WHAT KIDS THINK ABOUT MONEY
Takes a closer look at what the changes, which took effect last month, mean for you If you take the time to explain the value of cash and the benefits of saving to your children, you may be surprised by how they process this information and adapt, writes
Irecently took my 12-year-old son to an investment seminar. Most of it went over his head, but at the end I asked him what he had learnt and he replied: “It takes time to grow money, and I have lots of time.” If only adults understood that simple principle. As part of its Olympic sponsorship, payments technology company Visa took South African athlete Wayde van Niekerk to visit a boys’ school in Bloemfontein to chat to a group of Grade 7 boys about what they thought about saving money, bank charges and household budgets.
Judging from their responses, teenagers clearly understand more about money than we realise and, as parents, we should take some time to understand how our children see the world of money – and perhaps even learn from them.
When it came to saving money, some of the tips the boys gave were to “save up and buy things that will last a long time” and “don’t buy what you don’t need”. One even suggested that you should “give your pocket money to a responsible adult, someone who knows when to say no for your better good”.
It seems parents are instrumental in helping children form good money habits. One boy admitted that “when I get money, I usually want to spend it, but thanks to my parents, I don’t, and it’s now turned into a habit”.
Some of the boys also understand the benefit of longterm investing. One of them suggested that while “it’s good to have a savings account, it is better to have an investment account to save more money over longer periods of time”.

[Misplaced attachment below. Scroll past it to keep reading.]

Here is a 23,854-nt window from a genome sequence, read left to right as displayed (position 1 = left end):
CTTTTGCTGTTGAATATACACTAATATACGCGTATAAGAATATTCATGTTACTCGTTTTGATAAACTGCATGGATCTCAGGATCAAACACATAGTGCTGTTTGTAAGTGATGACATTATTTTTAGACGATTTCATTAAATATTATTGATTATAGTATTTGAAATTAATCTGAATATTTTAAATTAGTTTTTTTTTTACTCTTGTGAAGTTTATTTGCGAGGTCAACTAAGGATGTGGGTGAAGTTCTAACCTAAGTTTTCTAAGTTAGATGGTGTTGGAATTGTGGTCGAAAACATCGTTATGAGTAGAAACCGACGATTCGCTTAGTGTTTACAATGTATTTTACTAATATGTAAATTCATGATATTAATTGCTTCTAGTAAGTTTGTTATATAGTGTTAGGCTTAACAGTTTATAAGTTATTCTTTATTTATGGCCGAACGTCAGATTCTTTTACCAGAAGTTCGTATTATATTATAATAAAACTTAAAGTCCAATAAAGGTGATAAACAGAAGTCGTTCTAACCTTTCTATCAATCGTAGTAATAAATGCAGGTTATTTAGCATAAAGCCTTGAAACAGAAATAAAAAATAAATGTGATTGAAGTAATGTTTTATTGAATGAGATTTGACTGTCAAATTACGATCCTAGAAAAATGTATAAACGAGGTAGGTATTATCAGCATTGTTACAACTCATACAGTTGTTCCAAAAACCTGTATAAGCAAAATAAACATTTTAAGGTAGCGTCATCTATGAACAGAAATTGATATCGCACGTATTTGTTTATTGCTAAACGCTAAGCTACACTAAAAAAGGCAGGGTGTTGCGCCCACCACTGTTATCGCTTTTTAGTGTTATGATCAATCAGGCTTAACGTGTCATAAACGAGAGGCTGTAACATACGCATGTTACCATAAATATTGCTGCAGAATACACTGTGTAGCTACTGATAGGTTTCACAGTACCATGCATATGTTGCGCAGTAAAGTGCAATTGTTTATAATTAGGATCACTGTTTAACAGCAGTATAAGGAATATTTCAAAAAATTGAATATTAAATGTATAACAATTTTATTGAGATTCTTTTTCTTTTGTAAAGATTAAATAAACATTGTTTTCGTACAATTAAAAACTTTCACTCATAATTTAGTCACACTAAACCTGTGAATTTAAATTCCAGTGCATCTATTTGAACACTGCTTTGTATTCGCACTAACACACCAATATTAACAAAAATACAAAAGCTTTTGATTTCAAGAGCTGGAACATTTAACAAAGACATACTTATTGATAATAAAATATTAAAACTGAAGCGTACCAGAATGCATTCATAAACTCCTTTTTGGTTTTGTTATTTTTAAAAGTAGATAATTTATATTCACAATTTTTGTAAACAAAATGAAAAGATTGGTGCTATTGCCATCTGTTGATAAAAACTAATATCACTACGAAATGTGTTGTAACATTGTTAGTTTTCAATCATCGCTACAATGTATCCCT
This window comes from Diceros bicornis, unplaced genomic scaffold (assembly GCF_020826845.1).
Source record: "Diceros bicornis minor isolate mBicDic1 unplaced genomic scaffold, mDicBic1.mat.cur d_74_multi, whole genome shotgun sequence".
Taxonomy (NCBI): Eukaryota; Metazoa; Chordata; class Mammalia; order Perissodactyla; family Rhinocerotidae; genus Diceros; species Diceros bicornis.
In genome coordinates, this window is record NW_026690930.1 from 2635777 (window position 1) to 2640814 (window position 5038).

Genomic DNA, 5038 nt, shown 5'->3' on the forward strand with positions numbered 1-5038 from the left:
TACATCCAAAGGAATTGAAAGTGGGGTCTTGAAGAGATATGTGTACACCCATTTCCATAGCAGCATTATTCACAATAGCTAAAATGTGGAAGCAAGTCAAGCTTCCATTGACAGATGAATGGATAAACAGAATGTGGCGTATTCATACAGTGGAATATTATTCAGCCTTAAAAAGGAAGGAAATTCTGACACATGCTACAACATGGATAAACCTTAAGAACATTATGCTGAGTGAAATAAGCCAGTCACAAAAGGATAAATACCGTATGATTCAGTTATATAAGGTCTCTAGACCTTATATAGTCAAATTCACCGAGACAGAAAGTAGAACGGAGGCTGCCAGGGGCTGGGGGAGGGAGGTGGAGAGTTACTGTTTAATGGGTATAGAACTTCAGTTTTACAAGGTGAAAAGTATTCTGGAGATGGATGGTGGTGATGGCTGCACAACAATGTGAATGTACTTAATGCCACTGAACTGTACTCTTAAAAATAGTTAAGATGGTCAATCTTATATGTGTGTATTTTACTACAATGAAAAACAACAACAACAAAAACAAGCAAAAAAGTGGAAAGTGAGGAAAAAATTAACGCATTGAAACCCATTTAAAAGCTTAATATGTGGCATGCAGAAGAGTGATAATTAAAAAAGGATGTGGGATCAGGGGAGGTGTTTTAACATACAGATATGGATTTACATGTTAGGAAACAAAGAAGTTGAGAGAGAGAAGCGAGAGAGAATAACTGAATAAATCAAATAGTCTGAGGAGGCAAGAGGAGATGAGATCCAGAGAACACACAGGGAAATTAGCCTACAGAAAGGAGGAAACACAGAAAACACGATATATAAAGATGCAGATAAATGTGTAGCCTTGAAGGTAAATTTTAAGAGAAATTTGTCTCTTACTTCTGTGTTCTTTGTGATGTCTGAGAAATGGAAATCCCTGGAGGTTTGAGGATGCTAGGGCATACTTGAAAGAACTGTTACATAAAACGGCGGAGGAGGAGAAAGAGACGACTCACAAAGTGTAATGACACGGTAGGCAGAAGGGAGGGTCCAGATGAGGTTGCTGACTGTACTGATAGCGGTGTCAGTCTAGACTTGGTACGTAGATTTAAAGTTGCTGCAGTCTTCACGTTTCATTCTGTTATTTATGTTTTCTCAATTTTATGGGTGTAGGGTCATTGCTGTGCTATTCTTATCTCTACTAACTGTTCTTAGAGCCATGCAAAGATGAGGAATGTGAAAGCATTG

And then there are those who got the idea of the profits made by lenders. One boy said he lent his family money “all the time and I charge them interest to get double back”. He’s clearly a microlender in the making.
When asked about the future of payments, it seems cash is going to be a thing of the past, with most of the boys believing that there would eventually be no coins or paper money – only technology.
Making payments via cellphones is seen as a growth area, with some boys suggesting that biometrics is the future – we’ll all use fingerprint and eye scanners to make payments. One boy suggested that “the bank will see how much money you have from the tip of your finger and you can make payments with your finger”. That could be a pretty smart move, and would cut back on card cloning.
However, perhaps more challenging to implement would be one suggestion that in the future we will be banking with brainwaves. “You’ll think about how much money you want and relay the message to your bank, which will release the funds to whomever you choose,” said one of the Grade 7s.
And then there are those kids who think completely differently – they see a world where no money exists, but where we go back to using a barter system for goods and services.
And the future of online shopping? Drones are clearly the way of the future for most of these kids, with one boy saying that people would get lazier with new technology, “so we’ll have a holographic system where people pick, choose and pay, and a drone delivers”.
If you really want to know what your children think about money, saving and the future, speak to them. You will be surprised by what they say. And please share their answers with us via SMS at 35697 using the keyword KIDS. The best answers will be published next week